“Splash over.” Coop sent when the three rounds were five seconds from impact. Per SOP, these were smart rounds that were going through preloaded counterfire procedures, so they didn’t just go up and fall back down on the target.

“Splash out.”

As a non-lethal, the smoke rounds were real, and if experience was anything, it was the only real rounds he’d be firing during the iteration. Coop’s Buss was magnetically stuck to his side where he hadn’t drawn it since qualifying on the range on their first day.

Coop saw the puffs in the distance as the smoke rounds exploded just before hitting the ground. The “smoke” which blocked not only the human eye but sensors as well, spread quickly throughout the entire area in front of them. At twenty five meters spacing, the Company’s front stretched over a hundred meters. The smoke made sure the enemy couldn’t see them, but it also meant they couldn’t see the enemy…usually. Everyone already knew where everyone else was.

The LT must have communicated with one of his squad leaders, because one of the squads moving at the rear of the formation surged to the front and to the left . They’d pass right through Coop’s position, and probably wouldn’t ever see him. The polychromatic armor on the V4 was awesome; the best humans had ever developed. It worked the best when he was standing still, but the R&D guys had increased its effectiveness while in motion. Coop could run at full speed, and the blurring that had occurred with the V3s was gone. Eve said it was a great improvement.

Instead of moving, Coop just stood still and watched the ten-man squad stream past him. One guy came within two meters and didn’t even spot him. Coop considered reaching out and tapping the guy on the shoulder, but he didn’t want to poor kid to shit his pants. He only had the single chevron of a PVT, and was probably just out of Basic.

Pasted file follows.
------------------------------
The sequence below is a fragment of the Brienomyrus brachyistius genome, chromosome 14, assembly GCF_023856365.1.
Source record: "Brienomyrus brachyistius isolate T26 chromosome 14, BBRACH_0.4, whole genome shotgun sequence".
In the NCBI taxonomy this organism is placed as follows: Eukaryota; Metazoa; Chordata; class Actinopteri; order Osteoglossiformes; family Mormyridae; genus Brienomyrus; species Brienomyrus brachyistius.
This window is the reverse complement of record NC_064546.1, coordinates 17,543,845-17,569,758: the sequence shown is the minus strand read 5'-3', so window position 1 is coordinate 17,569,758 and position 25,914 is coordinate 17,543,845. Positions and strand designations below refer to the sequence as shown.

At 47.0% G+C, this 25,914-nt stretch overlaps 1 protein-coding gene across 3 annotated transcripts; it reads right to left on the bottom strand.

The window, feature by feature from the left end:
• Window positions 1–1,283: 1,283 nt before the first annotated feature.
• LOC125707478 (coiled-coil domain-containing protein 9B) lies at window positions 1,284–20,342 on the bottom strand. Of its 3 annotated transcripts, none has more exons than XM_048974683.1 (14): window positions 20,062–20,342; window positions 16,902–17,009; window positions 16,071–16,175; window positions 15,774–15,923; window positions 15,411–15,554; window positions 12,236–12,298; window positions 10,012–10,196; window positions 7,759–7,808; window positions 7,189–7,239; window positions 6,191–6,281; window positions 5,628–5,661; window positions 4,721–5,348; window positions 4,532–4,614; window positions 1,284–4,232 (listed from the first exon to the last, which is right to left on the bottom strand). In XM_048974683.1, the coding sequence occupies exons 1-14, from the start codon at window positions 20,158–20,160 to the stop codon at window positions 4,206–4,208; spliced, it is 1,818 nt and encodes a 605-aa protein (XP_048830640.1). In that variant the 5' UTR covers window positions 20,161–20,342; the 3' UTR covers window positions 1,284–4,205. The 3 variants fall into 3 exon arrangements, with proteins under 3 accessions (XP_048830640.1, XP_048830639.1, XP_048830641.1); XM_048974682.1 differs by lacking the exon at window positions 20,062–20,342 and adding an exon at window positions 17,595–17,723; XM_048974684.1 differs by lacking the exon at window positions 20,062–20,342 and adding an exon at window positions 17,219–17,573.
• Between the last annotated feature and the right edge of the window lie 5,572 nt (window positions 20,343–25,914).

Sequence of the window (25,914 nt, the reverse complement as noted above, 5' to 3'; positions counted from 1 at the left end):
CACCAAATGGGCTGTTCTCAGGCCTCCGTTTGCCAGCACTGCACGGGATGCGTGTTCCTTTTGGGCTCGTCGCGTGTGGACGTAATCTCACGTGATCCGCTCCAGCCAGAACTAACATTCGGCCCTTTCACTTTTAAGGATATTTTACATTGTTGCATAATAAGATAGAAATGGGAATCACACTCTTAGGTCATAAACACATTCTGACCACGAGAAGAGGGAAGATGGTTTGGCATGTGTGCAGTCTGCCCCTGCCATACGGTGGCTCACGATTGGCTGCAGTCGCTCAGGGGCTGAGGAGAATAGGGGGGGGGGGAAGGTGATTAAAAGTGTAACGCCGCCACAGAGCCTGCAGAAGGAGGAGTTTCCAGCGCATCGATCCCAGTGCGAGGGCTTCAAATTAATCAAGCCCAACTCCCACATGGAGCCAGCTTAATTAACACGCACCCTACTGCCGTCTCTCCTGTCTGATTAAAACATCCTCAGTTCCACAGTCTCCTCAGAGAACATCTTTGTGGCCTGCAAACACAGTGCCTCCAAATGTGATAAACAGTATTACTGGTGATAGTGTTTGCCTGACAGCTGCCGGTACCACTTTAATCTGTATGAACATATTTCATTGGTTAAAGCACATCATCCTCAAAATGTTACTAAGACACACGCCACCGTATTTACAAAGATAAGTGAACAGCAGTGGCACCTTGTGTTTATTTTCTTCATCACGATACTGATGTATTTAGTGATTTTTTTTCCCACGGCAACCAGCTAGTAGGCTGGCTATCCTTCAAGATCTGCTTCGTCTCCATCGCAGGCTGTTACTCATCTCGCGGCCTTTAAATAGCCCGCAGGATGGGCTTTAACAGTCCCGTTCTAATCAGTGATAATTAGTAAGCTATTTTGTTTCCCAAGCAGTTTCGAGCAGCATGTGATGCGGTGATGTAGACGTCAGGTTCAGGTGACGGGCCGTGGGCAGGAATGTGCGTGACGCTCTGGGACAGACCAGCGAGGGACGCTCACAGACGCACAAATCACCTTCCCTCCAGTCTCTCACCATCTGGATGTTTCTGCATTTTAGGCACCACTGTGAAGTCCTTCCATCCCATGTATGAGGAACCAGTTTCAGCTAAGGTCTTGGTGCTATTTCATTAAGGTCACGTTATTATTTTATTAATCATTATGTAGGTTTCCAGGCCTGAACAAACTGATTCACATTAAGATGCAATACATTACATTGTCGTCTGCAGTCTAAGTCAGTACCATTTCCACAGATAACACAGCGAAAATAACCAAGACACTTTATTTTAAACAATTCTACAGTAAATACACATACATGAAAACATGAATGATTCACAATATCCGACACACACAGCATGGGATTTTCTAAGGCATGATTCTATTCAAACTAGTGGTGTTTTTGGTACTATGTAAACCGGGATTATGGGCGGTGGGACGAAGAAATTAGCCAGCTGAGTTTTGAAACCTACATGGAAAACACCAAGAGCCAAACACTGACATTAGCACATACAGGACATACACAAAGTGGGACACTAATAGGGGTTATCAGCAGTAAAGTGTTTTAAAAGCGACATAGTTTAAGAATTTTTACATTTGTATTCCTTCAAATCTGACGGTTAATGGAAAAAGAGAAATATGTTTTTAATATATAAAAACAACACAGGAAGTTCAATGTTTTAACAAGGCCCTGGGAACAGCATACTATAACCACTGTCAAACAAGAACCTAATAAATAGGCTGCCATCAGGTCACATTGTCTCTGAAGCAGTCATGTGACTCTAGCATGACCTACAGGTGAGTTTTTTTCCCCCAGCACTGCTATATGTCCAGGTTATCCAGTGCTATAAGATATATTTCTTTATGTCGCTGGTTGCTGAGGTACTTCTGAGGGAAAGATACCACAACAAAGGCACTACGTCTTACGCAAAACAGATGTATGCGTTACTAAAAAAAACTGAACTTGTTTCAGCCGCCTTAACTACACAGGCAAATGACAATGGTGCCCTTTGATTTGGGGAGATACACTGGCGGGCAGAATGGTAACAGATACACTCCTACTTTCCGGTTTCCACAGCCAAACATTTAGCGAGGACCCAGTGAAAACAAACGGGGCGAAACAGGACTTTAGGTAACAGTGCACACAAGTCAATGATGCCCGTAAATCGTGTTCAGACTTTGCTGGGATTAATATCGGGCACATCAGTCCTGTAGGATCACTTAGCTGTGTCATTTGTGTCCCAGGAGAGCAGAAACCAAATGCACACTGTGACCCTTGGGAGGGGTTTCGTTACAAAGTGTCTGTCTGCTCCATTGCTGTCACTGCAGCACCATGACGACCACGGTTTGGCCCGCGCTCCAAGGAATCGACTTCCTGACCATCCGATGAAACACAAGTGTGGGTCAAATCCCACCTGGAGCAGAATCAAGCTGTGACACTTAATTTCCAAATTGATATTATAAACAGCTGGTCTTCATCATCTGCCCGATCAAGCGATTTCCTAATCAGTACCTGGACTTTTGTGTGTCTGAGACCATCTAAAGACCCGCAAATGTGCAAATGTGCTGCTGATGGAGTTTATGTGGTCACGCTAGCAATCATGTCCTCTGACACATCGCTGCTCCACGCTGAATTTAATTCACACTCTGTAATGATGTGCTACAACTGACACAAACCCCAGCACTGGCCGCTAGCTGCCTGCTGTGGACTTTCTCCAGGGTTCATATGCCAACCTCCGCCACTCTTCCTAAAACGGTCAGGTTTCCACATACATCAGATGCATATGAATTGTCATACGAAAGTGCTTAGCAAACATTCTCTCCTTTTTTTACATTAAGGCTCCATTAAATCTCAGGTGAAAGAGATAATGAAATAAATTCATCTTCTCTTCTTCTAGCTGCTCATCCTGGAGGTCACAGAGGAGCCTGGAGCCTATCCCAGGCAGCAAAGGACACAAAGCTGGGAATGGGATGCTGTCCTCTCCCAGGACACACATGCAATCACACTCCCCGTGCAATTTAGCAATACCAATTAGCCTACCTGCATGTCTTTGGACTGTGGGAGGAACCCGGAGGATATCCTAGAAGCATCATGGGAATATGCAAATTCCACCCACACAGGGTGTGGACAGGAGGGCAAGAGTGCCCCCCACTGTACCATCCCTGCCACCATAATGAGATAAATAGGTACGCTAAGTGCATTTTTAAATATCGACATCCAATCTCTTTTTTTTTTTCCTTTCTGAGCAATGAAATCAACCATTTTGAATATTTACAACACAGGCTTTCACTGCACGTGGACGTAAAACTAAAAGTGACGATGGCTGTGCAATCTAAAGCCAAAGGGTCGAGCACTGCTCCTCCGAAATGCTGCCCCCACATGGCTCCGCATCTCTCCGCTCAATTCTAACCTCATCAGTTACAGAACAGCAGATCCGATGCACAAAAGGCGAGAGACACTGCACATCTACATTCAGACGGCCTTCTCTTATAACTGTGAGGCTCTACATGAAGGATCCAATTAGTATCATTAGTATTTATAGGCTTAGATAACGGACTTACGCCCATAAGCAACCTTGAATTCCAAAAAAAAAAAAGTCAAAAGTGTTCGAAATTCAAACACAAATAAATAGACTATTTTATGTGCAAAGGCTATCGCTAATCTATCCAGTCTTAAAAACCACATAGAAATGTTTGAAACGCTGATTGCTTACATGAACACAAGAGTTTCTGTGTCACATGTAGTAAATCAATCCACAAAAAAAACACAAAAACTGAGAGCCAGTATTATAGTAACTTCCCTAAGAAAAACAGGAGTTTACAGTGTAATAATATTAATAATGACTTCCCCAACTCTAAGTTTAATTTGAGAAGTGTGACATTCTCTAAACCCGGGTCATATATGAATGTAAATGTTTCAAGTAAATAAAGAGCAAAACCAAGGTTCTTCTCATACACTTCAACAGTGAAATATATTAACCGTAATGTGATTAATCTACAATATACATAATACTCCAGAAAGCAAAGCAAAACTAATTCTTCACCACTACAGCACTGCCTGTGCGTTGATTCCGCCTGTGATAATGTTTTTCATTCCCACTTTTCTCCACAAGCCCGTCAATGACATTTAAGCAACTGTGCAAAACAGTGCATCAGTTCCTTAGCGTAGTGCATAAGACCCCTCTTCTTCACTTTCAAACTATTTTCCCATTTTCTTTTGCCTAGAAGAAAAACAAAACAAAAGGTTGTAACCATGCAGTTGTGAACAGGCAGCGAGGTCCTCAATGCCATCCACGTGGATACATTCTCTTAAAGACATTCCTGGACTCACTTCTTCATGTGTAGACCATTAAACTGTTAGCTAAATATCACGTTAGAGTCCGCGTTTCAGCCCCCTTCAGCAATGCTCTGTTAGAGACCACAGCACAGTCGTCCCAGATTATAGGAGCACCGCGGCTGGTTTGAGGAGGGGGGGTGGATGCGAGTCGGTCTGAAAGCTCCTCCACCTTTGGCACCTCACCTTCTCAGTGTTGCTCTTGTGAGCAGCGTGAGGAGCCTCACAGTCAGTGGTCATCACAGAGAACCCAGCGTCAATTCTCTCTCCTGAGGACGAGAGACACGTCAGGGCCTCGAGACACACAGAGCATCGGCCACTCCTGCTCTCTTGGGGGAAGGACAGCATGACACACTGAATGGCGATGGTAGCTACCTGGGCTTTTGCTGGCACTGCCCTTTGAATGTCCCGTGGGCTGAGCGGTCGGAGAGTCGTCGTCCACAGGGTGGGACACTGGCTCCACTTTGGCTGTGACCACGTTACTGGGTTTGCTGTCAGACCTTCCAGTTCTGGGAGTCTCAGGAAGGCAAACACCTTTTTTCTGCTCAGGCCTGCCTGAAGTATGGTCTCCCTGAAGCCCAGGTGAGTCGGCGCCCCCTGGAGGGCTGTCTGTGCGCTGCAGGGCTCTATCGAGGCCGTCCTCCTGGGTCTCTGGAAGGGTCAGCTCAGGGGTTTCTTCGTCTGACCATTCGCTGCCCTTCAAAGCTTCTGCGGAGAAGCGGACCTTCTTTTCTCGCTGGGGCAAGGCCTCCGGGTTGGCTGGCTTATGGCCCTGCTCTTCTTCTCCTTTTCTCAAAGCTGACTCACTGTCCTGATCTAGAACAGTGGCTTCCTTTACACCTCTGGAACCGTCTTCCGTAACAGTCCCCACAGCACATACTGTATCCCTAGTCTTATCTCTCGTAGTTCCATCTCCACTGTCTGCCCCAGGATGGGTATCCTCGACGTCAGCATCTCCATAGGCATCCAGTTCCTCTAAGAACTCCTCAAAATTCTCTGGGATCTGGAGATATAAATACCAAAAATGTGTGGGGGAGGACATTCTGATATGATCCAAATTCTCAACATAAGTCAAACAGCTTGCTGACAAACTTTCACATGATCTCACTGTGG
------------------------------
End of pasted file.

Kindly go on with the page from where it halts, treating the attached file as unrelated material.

The squad humped it five hundred meters up to a small dune that gave them a slight overwatch over the planned avenue of approach. It allowed them to see above the smoke, but not by much. Coop tapped into their feed, but the view was still filled with static.

“Ballboy, Bobcat Six, adjust fire, over.” The LT sent.

Coop went through the motions of adjusting fire, which just had him putting more smoke downrange closer to the enemy’s supposed position. Coop expected it to be to cover their advance, but then the LT did something different. Three squads abruptly left the formation and headed nearly a kilometer to the right. Their movement was blocked by a line of dunes the comprised Phase Line Mississippi, the final line in the operations order before assaulting the objective.

Coop brought up the map to see what the hell the LT was doing. The only thing to their right was a five hundred meter deep ravine. No one had done anything in that direction before. The natural terrain anchored the Company’s right flank, so no one could get around them without going nearly twenty kilometers out of their way.

<Unless.> Coop pulled up the Company’s latest logistics dump. <Son of a bitch.> The latest table of equipment showed enough anti-grav climbing gear for about thirty soldiers. <Sneaky bastard.> Coop grinned.

The ravine was an advantage to both the attacking and defending force. It anchored their right and left flanks respectively, and allowed for the concentration of their forces along the other avenues of approach. <But if the LT’s plans work, he’ll be able to roll up their left flank while the main body of the company advances and fixes the enemy in position. Along with indirect fire, he’ll wipe out the enemy force.>